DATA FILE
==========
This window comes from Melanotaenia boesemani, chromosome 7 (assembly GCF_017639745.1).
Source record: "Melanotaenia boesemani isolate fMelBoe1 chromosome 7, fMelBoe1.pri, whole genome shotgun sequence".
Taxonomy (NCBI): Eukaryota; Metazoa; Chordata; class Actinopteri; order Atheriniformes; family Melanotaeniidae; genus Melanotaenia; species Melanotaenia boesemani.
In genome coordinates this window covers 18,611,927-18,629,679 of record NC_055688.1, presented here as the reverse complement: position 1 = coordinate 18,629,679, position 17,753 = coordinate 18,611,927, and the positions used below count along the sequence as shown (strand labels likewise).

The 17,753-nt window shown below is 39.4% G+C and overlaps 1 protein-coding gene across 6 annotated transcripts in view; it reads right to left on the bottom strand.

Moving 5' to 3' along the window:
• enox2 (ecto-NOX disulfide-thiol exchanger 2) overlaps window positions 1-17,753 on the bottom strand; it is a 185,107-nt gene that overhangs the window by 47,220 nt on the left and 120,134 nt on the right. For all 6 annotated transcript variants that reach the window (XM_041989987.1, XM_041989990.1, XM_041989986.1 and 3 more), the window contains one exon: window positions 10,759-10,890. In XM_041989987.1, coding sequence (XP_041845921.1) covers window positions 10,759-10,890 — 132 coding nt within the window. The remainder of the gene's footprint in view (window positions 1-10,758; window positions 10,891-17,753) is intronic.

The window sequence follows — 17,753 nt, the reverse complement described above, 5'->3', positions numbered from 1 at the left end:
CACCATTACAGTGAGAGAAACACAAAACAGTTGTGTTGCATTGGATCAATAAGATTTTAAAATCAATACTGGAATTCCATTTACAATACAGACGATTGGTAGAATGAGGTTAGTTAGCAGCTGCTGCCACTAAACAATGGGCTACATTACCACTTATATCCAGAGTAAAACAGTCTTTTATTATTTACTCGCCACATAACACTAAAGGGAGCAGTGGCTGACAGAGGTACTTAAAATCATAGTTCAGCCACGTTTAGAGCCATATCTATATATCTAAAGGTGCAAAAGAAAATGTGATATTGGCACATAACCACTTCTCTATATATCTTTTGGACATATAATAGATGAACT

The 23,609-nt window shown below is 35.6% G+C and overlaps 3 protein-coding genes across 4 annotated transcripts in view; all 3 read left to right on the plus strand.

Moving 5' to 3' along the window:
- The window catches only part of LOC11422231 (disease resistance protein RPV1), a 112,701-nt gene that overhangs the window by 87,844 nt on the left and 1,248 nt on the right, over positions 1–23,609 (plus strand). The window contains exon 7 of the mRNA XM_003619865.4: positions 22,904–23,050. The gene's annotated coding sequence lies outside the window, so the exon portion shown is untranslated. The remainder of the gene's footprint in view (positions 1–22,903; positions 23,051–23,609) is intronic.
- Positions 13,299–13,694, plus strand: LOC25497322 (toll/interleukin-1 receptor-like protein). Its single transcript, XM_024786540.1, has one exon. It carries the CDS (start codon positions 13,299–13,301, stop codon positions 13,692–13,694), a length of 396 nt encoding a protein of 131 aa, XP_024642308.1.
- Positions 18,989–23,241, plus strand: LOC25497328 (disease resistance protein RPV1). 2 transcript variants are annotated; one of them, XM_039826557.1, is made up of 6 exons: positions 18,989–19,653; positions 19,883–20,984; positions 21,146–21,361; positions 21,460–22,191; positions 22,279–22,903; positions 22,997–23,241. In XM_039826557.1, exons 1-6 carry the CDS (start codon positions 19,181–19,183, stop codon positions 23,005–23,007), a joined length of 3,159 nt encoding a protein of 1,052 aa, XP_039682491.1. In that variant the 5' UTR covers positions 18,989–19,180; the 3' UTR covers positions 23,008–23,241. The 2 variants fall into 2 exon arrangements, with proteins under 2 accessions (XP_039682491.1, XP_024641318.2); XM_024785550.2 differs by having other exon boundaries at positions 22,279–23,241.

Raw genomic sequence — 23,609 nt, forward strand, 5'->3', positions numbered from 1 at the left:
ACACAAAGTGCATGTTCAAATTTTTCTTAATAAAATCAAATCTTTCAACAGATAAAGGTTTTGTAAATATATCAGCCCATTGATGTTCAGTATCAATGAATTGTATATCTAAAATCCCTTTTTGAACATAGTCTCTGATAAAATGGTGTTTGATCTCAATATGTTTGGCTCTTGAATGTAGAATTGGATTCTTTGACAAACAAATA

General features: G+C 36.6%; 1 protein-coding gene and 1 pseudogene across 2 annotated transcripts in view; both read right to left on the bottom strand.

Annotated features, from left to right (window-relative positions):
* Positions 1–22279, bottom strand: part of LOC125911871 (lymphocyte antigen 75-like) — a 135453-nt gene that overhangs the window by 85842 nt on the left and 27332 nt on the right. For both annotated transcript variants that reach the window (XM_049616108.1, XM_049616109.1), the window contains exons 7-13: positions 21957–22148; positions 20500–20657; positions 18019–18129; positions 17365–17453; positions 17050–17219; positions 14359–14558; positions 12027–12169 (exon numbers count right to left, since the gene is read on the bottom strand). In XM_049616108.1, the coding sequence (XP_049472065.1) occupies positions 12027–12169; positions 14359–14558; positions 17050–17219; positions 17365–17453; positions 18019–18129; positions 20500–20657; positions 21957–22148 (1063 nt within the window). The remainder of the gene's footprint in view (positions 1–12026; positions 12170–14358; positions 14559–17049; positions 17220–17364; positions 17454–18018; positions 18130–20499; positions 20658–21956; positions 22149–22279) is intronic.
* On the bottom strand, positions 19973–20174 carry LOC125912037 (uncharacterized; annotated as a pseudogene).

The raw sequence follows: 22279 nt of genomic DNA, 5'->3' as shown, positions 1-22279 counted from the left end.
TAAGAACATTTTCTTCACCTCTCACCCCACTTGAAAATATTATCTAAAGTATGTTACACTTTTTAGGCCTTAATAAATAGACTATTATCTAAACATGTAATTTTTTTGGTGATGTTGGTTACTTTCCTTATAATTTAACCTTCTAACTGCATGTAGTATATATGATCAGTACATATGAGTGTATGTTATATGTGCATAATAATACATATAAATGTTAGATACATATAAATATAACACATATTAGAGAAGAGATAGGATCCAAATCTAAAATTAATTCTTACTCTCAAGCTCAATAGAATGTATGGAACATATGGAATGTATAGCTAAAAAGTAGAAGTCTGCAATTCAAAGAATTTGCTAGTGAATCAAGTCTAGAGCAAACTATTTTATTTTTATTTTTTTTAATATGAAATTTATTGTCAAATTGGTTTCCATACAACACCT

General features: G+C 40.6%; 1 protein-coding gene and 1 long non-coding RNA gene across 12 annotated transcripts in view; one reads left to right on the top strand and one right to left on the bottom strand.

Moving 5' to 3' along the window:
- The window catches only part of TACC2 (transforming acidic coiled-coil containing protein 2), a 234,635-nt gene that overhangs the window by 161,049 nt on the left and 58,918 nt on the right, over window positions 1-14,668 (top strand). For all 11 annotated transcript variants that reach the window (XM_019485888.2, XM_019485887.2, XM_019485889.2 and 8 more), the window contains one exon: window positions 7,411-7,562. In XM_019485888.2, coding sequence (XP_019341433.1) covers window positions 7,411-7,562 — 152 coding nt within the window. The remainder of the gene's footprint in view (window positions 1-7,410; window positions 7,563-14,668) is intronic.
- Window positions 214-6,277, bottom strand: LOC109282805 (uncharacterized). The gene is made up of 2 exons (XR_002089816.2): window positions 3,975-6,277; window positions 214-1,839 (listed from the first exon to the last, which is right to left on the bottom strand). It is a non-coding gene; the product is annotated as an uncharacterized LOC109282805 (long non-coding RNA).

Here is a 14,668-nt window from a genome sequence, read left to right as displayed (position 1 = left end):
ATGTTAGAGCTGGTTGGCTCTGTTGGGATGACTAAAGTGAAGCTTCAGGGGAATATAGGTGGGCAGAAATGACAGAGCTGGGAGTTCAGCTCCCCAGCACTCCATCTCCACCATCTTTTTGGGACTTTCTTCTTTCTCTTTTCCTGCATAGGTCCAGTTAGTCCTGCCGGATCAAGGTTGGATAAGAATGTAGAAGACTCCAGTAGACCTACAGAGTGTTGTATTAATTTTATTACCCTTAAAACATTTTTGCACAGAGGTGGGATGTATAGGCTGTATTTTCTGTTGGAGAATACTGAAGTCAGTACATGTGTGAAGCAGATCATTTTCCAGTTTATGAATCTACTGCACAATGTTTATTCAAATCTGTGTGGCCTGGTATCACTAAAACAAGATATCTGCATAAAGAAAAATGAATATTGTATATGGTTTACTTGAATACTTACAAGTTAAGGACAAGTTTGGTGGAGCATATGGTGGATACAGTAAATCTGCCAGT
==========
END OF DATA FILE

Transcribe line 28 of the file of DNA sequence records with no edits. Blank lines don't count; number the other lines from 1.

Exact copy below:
ATGTTAGAGCTGGTTGGCTCTGTTGGGATGACTAAAGTGAAGCTTCAGGGGAATATAGGTGGGCAGAAATGACAGAGCTGGGAGTTCAGCTCCCCAGCACTCCATCTCCACCATCTTTTTGGGACTTTCTTCTTTCTCTTTTCCTGCATAGGTCCAGTTAGTCCTGCCGGATCAAGGTTGGATAAGAATGTAGAAGACTCCAGTAGACCTACAGAGTGTTGTATTAATTTTATTACCCTTAAAACATTTTTGCACAGAGGTGGGATGTATAGGCTGTATTTTCTGTTGGAGAATACTGAAGTCAGTACATGTGTGAAGCAGATCATTTTCCAGTTTATGAATCTACTGCACAATGTTTATTCAAATCTGTGTGGCCTGGTATCACTAAAACAAGATATCTGCATAAAGAAAAATGAATATTGTATATGGTTTACTTGAATACTTACAAGTTAAGGACAAGTTTGGTGGAGCATATGGTGGATACAGTAAATCTGCCAGT